From Book II:

Merlin snickered, because he’s a jerk. “You only say that because you aren’t its destined wielder. His name is Launcelot, or if he’s unavailable, his son Galahad. Launcelot will use this sword to slay Sir Gawaine.”

“Why are you telling us this?” asked the knight.

“I’m dictating!” snapped Merlin. “Aren’t you engraving this on the pommel?”

“No,” said the knight.

“Fine, fine, I’ll do it myself.” Merlin took the sword and his magic pen and wrote down some dire predictions about Launcelot and Gawaine.

“Also build a bridge out to this island,” Merlin told the queen on his way out.

“You never call, Merle,” she said “What’s this about?”

Merlin ignored her. “The bridge should be made of iron, and six inches wide. Don’t let anyone go over it, until heroic knights show up, which won’t be for a long while,” he said.

“That’s a lot of work,” she said.

“I’m doing all the hard stuff,” Merlin grumbled. “Like this. Step back, I’m going to use magic.”

And then Merlin cast another spell not to be found anywhere in the Advanced Dungeons and Dragons Player’s Handbook that I know of, wish maybe. End result of the spell was that Balin’s pommel-replaced magic sword was embedded in a block of marble — swords being stuck in things being a recurring theme — and that block of marble hovering eerily over the river. There, says Malory, it would remain for many years until it washed downstream to Camelot in the distant future of Book XIII.

That once-distant future had at last come to pass! In accordance with Merlin’s prophecy, the stone had finally drifted down to Camelot. An enormous block of red marble floated eerily above the river, with a sword stuck in it. Written on the sword in Merlin’s handwriting and in golden ink: Never shall man take me hence, but only he by whose side I ought to hang, and he shall be the best knight of the world.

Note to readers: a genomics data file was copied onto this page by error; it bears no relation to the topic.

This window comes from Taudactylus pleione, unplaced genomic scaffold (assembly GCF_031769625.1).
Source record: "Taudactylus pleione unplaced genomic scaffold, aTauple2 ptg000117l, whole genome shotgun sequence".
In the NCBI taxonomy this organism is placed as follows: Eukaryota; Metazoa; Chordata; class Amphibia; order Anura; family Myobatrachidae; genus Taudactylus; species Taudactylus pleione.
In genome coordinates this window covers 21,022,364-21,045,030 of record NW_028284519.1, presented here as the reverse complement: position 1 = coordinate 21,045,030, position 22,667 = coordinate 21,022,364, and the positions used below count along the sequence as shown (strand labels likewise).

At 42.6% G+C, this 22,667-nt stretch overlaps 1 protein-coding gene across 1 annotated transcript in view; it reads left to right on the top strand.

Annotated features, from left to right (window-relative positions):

“Well, Launcelot, looks like you’ve got a new sword,” said Arthur. “You being the best knight and so on.”

“No way!” Launcelot shook his head frantically. “Oh no, nope, you aren’t pinning this one on me. This is not my sword. I’m afraid to touch it, because inexplicably I have been granted prophetic wisdom! I’m filled with the knowledge that this sword is for another, and also that if the wrong person picks it up, something bad will happen. Wrong guy has this sword, he’ll get stabbed with it his own self, and that wound won’t ever heal properly.”

Kay checked, but none of this information was written anywhere on the sword. “Where are you getting this from?”

“I don’t know!” He really didn’t! It’s unaddressed. I’m doing the work for Malory when I theorize that Launcelot’s exposure to the Grail back in Book XII maybe filled him with this lore. “But I will tell you something else I know,” Launcelot continued. “And I will that ye wit that this same day shall the adventures of the Sangreal, that is called the Holy Vessel, begin. That’s right. It’s Grail time. Heavy, I know.”